A British endurance athlete has broken the record for travelling around the world by bike, arriving back in Paris on Monday 78 days, 14 hours and 14 minutes after he set off. Mark Beaumont was greeted by family, friends and fans at the Arc de Triomphe having cycled for 16 hours a day through 16 countries.
Four young American women were attacked with acid Sunday in the French city of Marseille by a woman who has been arrested, the Marseille prosecutor's office said. Two of the tourists were injured in the face in the attack in the city's main Saint Charles train station and one of them has a possible eye injury, a spokeswoman for the Marseille prosecutor's office told The Associated Press in a phone call.
For someone as shy and discreet as Audrey Tautou, the next few weeks will be feel uncomfortably like putting her head above the parapet again, exposed to potshots from her Gallic critics. On the other hand her British fans, who remember her as the pixie-faced heroine of The Fabulous Destiny of Amélie Poulain, one of the most successful French films of all time, can look forward to a feast after the famine.
Muck Rack makes it simple to find people, tweets, or articles that mention any name, keyword, company, hashtag etc. We've compiled this guide to help you make the most of your search.
Selecting a term
Start searching tweets, articles from media outlets, articles mentioned in tweets, journalists'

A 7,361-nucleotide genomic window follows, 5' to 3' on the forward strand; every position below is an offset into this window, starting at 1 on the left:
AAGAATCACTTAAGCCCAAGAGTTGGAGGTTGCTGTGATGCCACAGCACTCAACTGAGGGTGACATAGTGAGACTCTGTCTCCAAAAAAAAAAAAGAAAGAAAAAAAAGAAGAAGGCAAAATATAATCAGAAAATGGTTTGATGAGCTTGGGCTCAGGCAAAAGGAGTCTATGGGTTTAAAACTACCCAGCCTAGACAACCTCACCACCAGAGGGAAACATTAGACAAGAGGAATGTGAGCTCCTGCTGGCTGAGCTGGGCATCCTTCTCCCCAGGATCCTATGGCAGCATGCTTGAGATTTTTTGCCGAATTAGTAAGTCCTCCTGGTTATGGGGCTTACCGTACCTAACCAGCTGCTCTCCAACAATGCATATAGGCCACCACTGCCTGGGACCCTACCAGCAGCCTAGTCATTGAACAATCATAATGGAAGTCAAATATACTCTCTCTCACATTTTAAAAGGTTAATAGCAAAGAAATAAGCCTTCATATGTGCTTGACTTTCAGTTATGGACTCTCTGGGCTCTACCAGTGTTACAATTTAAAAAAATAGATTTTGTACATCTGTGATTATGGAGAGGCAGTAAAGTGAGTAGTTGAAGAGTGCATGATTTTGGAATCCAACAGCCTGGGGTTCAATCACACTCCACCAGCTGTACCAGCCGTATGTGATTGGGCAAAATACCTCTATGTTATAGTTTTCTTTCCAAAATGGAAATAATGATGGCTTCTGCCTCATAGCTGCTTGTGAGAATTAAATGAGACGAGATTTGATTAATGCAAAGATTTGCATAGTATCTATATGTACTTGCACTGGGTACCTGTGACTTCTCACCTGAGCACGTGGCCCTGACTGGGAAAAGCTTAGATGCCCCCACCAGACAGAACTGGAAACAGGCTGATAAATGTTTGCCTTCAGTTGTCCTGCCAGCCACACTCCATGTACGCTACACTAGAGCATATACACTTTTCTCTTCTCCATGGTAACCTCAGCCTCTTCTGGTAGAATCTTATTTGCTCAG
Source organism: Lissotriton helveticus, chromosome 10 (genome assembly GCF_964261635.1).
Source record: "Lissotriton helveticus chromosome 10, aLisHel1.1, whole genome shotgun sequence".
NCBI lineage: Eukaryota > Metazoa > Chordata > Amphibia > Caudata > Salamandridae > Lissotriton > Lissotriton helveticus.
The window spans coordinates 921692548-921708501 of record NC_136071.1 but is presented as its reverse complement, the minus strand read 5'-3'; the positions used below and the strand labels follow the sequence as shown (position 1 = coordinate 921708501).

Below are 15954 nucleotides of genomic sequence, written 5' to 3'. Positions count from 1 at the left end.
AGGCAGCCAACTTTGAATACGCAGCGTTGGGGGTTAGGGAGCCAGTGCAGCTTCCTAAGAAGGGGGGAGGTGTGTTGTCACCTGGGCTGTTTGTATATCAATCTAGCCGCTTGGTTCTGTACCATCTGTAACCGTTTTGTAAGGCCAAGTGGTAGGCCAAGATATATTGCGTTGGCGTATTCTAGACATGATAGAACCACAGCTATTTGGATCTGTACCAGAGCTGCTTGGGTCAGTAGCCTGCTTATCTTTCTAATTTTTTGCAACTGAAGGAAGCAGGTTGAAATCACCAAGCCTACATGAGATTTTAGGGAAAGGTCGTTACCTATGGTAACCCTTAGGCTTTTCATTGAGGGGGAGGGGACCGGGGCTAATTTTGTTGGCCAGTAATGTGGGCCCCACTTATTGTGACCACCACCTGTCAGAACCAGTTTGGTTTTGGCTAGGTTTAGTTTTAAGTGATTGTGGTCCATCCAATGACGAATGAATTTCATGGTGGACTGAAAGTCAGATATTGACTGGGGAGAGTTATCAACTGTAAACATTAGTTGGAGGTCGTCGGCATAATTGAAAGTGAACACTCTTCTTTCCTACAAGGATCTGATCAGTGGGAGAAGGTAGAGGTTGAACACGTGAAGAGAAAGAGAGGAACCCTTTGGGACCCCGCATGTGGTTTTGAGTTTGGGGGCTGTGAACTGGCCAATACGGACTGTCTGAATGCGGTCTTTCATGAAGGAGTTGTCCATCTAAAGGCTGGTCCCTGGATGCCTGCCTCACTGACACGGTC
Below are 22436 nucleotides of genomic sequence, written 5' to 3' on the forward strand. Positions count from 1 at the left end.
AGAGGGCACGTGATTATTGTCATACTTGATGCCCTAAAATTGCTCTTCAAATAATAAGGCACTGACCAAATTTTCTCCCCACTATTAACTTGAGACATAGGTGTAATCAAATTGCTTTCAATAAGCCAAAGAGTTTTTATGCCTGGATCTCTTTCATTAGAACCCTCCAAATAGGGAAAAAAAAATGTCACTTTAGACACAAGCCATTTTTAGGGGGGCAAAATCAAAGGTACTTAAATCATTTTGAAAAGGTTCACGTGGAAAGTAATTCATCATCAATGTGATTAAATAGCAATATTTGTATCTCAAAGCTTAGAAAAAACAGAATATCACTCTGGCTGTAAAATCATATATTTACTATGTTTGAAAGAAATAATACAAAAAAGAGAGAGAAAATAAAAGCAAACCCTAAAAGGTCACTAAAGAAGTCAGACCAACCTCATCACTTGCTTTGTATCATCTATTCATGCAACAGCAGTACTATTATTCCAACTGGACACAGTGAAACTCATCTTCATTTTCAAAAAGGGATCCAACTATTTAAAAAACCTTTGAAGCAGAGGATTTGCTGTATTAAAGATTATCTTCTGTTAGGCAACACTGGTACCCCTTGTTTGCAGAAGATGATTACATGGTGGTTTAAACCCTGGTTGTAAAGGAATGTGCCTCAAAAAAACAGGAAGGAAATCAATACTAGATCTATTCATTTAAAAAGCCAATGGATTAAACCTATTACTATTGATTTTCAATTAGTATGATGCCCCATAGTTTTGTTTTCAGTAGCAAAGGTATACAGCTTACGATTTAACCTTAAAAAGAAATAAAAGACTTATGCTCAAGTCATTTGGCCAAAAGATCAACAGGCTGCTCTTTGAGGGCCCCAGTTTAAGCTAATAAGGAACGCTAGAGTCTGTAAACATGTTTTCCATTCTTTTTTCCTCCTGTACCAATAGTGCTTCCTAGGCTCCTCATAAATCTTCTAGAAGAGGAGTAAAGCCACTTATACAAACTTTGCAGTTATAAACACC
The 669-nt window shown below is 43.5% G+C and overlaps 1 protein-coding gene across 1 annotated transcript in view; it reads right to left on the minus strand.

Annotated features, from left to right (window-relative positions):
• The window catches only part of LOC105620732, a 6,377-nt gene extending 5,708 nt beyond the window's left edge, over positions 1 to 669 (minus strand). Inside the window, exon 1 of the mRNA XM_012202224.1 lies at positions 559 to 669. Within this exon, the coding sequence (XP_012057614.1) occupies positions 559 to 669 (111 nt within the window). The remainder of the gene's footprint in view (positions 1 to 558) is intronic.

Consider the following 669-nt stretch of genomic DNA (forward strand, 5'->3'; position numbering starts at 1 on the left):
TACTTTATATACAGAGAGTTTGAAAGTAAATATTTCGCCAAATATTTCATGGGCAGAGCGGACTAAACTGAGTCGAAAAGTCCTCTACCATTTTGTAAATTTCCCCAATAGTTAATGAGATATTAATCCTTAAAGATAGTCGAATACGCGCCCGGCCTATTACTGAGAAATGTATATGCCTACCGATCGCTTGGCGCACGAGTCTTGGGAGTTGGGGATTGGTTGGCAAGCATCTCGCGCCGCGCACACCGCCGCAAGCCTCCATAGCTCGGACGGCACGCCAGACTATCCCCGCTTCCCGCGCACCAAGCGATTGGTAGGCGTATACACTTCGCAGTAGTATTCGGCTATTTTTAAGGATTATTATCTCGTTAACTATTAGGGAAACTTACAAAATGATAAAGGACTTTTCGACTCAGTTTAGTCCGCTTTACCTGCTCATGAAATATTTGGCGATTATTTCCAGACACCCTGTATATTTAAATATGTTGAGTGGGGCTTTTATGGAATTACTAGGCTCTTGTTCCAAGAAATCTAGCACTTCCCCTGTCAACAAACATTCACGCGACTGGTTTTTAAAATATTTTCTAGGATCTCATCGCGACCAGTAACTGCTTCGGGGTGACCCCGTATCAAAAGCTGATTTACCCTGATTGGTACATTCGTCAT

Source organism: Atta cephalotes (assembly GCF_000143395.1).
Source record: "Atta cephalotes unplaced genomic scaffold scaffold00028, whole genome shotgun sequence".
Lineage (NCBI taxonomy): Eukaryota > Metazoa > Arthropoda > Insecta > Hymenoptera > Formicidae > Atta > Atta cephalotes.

names, titles and bios with some suggested searches:
Companies or Topics (e.g. iPhone, Microsoft)
Phrases (e.g. "cloud computing") — use quotes to keep the terms together
Twitter handles (e.g. @username) — returns those who have mentioned or replied to
Names (e.g. "David Pogue")
Hashtags (e.g. #sxsw, #london2012)
Bio details (e.g. vegan, Olympics, father)
Muck Rack's Advanced Search allows for many boolean operators.
Find results that mention multiple specified terms, use AND or
+. For example, ensure each result contains both Elon Musk and Mark Zuckerberg by
searching Obama AND Romney or Obama + Romney.
Use the operators OR or , to broaden your search when you'd like either of
multiple terms to appear in results. (This is the default behavior of our search when no operators
are used.) For example, search for democrat OR republican to find results that refer to
Democrats and/or Republicans.
Use NOT or - to subtract results from your search. For
example, searching Disney will yield results about the Walt Disney Company as well as Walt Disney
World Resort. To exclude mentions of Disney World, search for Disney -World or Disney
When using one of these operators with a phrase, enclose it in quotation marks. For example, you can
find results about smartphones excluding Apple's iPhone 4S by searching smartphone -"iPhone
Exact case matching or punctuation
If you're searching for a brand name or keyword that relies on specific punctuation marks or capitalization, you can
find results that match your exact query by adding matchcase: before the keyword you're searching for, like matchcase:E*TRADE .
Use parentheses to separate multiple
boolean phrases. For example, to find journalists talking about having fun in Disney World or
Disneyland, search for ("disney world" OR disneyland) AND fun.
An asterisk can be used to search for any variation of a root word truncated by the asterisk. For example, searching for admin* will return results for administrator, administration, administer, administered, etc.
A near operator is an AND operator where you can control the distance between the words. You can vary the distance the near operation uses by adding a forward slash and number (between 0-99) such as strawberries NEAR/10 "whipped cream", which means the strawberries must exist within 10 words of "whipped cream".